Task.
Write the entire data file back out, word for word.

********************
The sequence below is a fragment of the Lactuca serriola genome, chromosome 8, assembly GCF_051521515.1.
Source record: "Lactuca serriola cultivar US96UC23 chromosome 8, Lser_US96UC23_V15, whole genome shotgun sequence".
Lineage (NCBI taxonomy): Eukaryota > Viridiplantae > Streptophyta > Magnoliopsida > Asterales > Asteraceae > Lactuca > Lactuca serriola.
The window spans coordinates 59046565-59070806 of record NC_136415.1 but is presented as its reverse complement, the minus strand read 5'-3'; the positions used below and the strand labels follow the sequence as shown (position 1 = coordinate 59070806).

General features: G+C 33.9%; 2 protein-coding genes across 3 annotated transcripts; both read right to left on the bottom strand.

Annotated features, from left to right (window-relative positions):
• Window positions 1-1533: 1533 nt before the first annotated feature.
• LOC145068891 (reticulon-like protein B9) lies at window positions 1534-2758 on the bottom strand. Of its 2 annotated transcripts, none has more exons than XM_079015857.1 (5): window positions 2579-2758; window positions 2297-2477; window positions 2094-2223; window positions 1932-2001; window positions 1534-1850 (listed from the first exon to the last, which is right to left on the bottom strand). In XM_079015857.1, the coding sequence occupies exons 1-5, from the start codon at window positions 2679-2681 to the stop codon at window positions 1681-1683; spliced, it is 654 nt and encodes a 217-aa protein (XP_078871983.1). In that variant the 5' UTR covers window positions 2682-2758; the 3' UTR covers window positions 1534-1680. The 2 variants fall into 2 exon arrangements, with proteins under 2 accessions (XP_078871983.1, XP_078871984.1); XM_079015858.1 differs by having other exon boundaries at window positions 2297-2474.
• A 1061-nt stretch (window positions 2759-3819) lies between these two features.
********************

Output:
The sequence below is a fragment of the Lactuca serriola genome, chromosome 8, assembly GCF_051521515.1.
Source record: "Lactuca serriola cultivar US96UC23 chromosome 8, Lser_US96UC23_V15, whole genome shotgun sequence".
Lineage (NCBI taxonomy): Eukaryota > Viridiplantae > Streptophyta > Magnoliopsida > Asterales > Asteraceae > Lactuca > Lactuca serriola.
The window spans coordinates 59046565-59070806 of record NC_136415.1 but is presented as its reverse complement, the minus strand read 5'-3'; the positions used below and the strand labels follow the sequence as shown (position 1 = coordinate 59070806).

General features: G+C 33.9%; 2 protein-coding genes across 3 annotated transcripts; both read right to left on the bottom strand.

Annotated features, from left to right (window-relative positions):
• Window positions 1-1533: 1533 nt before the first annotated feature.
• LOC145068891 (reticulon-like protein B9) lies at window positions 1534-2758 on the bottom strand. Of its 2 annotated transcripts, none has more exons than XM_079015857.1 (5): window positions 2579-2758; window positions 2297-2477; window positions 2094-2223; window positions 1932-2001; window positions 1534-1850 (listed from the first exon to the last, which is right to left on the bottom strand). In XM_079015857.1, the coding sequence occupies exons 1-5, from the start codon at window positions 2679-2681 to the stop codon at window positions 1681-1683; spliced, it is 654 nt and encodes a 217-aa protein (XP_078871983.1). In that variant the 5' UTR covers window positions 2682-2758; the 3' UTR covers window positions 1534-1680. The 2 variants fall into 2 exon arrangements, with proteins under 2 accessions (XP_078871983.1, XP_078871984.1); XM_079015858.1 differs by having other exon boundaries at window positions 2297-2474.
• A 1061-nt stretch (window positions 2759-3819) lies between these two features.